A team of engineers from the University of Queensland (UQ) who designed a durable and affordable 3D-printed rocket engine has won two awards for their invention
Created in a fraction of the time, cost and carbon footprint of traditional engines, renewable energy sources power Herik Labs’ rocket engine and emit only water vapor.
Co-founders Simone Wilson, Isaiah Stook and Toby van den Herik say the 3D-printed rocket engine design could be used for everything from landing lunar rovers to launching hundreds of satellites at once.
“From improved weather forecasting to solar power in space, the potential is limitless, but to unlock the limitless potential of space we need endless sustainable spaceflight,” said Stook.
Space technology helps connect rural communities, predict natural disasters and provide emergency services with real-time decision support.
Despite Australia’s reliance on space and geographic advantage, it contributes less than 0.5% to the global launch market.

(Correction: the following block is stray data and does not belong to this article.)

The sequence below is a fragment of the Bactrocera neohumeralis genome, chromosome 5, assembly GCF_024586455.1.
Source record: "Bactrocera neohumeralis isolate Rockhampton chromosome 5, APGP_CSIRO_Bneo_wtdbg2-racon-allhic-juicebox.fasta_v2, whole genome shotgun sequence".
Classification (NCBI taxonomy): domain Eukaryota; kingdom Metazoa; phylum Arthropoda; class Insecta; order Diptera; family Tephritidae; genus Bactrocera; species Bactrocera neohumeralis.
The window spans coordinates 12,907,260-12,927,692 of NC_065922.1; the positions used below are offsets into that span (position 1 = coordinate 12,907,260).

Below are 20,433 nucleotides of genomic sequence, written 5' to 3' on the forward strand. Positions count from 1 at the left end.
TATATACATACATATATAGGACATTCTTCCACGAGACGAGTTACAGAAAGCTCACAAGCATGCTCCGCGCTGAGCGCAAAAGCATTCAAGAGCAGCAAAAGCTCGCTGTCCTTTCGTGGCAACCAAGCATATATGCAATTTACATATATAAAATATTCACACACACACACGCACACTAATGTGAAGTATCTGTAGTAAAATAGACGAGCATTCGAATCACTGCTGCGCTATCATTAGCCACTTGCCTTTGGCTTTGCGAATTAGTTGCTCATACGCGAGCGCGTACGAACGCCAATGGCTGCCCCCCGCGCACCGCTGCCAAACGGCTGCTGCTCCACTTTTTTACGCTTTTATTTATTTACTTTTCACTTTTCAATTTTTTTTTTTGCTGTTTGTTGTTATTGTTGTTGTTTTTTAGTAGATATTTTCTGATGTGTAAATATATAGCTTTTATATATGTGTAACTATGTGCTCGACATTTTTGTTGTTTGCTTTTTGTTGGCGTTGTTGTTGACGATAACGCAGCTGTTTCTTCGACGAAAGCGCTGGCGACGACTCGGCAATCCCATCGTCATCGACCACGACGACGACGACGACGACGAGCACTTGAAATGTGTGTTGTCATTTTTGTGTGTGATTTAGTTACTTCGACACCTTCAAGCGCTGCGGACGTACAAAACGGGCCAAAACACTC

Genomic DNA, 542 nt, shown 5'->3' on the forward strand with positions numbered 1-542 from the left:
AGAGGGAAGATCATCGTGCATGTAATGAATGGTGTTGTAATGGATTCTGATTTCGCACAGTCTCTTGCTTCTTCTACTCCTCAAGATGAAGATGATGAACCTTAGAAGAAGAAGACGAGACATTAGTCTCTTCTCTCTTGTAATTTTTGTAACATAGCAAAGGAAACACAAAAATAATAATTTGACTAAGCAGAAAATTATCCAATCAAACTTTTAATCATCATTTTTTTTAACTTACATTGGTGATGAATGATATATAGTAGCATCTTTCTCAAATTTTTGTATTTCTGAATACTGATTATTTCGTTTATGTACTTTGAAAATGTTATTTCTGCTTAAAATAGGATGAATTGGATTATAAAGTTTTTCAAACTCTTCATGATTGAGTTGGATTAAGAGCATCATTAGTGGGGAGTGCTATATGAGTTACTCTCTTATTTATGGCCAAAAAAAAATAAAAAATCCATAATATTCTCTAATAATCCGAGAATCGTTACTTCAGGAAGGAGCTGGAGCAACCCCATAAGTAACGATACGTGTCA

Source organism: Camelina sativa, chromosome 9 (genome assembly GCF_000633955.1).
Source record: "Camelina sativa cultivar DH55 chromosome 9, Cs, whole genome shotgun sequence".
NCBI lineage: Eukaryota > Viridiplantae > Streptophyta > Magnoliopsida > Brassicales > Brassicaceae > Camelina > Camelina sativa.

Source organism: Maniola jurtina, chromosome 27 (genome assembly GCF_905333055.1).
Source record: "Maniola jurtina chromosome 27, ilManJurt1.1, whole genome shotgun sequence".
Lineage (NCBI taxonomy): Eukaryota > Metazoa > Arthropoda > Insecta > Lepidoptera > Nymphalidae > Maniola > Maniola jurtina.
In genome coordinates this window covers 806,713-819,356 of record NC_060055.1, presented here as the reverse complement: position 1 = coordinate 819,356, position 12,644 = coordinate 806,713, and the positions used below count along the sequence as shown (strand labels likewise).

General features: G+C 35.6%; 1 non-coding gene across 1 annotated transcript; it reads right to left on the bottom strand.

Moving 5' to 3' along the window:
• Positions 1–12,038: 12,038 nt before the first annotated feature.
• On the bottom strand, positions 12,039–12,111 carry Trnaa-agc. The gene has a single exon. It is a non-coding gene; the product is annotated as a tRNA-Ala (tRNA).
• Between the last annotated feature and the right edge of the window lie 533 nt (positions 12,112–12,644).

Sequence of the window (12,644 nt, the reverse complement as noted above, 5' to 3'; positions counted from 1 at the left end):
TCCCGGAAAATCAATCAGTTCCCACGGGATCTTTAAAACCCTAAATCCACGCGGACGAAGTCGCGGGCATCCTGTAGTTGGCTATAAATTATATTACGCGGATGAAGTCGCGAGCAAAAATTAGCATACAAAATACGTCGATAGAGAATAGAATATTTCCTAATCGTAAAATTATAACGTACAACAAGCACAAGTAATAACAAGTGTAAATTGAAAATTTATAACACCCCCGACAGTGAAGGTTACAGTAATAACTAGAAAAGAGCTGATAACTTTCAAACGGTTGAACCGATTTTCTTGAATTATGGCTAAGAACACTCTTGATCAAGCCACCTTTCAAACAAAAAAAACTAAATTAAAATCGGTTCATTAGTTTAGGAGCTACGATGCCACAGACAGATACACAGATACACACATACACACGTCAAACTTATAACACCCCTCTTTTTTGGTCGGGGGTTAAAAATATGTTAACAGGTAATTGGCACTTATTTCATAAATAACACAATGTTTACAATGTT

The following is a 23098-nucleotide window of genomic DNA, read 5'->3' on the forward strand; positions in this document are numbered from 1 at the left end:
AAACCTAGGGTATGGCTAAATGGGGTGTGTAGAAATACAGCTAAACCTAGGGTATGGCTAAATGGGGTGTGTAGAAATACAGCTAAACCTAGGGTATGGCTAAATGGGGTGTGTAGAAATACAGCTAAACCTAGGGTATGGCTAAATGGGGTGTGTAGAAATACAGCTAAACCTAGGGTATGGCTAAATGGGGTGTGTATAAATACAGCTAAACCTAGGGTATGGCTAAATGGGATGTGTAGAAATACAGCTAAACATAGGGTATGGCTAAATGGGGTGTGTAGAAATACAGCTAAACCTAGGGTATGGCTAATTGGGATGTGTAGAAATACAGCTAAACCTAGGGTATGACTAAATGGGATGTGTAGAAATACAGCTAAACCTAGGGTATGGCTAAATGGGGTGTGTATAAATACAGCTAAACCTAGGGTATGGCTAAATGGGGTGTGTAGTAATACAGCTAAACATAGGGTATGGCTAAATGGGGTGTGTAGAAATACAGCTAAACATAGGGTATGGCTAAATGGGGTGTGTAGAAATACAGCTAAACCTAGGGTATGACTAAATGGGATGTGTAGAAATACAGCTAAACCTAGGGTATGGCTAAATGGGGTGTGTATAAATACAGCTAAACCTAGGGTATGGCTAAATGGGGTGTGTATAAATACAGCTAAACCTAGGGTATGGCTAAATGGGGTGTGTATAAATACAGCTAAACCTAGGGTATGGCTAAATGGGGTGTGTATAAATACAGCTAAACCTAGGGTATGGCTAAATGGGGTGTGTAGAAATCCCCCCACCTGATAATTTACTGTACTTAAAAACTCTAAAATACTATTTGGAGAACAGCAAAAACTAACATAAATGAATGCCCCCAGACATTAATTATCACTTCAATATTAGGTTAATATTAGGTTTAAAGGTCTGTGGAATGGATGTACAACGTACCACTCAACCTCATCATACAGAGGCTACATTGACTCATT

Wilson said that with the development of a national hydrogen strategy and a green hydrogen network in Australia in addition to ramping up its aerospace engineering capabilities, Herik Labs is in the right place at the right time.r “a future in space that protects our future on Earth.”
Wilson said 95% of current rocket launches use polluting engines.
“They can emit more CO2 in a few minutes than a car can in a few centuries,” she said.
“Our design is powered by oxygen and green hydrogen, emits a clean exhaust and uses 85% fewer parts, making it both affordable and quick to manufacture.”
The team has also signed their first client: Aquila, a renewable energy start-up that plans to launch satellites.
“Their vision is global renewable energy, and it’s completely in line with us to make our non-polluting engines,” said Wilson.
Stook said they will look to raise capital, build more partnerships and further establish themselves in the Australian aerospace market in the coming months.